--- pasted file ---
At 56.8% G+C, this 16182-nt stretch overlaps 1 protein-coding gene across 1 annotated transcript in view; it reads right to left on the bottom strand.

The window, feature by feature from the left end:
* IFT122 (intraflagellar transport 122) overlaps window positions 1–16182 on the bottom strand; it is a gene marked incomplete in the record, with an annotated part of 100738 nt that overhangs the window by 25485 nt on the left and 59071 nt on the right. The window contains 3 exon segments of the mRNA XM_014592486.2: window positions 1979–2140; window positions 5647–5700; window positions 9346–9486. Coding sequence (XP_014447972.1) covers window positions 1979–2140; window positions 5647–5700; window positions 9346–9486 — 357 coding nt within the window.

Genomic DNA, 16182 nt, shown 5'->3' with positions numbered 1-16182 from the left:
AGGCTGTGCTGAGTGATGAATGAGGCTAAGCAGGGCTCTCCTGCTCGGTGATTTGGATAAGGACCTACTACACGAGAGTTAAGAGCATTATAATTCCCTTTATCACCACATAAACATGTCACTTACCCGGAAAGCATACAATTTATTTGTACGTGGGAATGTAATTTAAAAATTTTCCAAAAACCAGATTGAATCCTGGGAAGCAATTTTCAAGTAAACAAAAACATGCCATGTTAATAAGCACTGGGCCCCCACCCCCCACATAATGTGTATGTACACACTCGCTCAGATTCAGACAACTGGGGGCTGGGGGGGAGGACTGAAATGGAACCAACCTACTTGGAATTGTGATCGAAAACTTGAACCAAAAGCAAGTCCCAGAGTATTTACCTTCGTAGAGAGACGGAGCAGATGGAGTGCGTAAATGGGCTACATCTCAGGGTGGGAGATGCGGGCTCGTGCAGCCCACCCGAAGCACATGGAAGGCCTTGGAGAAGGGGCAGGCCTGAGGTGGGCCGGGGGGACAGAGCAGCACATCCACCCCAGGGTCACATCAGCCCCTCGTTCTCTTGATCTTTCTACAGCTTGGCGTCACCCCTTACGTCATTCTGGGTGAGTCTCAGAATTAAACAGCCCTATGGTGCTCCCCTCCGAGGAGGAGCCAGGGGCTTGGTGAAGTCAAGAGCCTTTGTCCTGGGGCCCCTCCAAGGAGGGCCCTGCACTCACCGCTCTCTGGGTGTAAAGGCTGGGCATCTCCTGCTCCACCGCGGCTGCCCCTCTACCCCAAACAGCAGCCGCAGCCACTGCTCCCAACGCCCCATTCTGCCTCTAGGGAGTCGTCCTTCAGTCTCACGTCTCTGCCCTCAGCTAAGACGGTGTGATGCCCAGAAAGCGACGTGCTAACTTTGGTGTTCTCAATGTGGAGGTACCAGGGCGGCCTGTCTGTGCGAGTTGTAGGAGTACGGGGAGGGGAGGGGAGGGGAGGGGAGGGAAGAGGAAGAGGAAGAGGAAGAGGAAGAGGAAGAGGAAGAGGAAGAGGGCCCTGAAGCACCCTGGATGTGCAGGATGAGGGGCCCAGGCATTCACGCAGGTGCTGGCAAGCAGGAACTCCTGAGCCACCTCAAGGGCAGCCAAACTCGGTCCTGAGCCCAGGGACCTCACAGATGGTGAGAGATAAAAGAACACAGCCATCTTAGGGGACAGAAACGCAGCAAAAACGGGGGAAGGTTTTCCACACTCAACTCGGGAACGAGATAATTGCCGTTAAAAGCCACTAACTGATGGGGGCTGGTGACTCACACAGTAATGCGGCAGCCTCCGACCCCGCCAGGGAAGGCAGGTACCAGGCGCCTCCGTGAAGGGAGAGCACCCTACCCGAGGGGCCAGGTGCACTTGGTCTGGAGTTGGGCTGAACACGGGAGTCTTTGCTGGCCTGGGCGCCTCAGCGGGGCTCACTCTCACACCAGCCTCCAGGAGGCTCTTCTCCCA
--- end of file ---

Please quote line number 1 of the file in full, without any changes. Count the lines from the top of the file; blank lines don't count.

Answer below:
At 56.8% G+C, this 16182-nt stretch overlaps 1 protein-coding gene across 1 annotated transcript in view; it reads right to left on the bottom strand.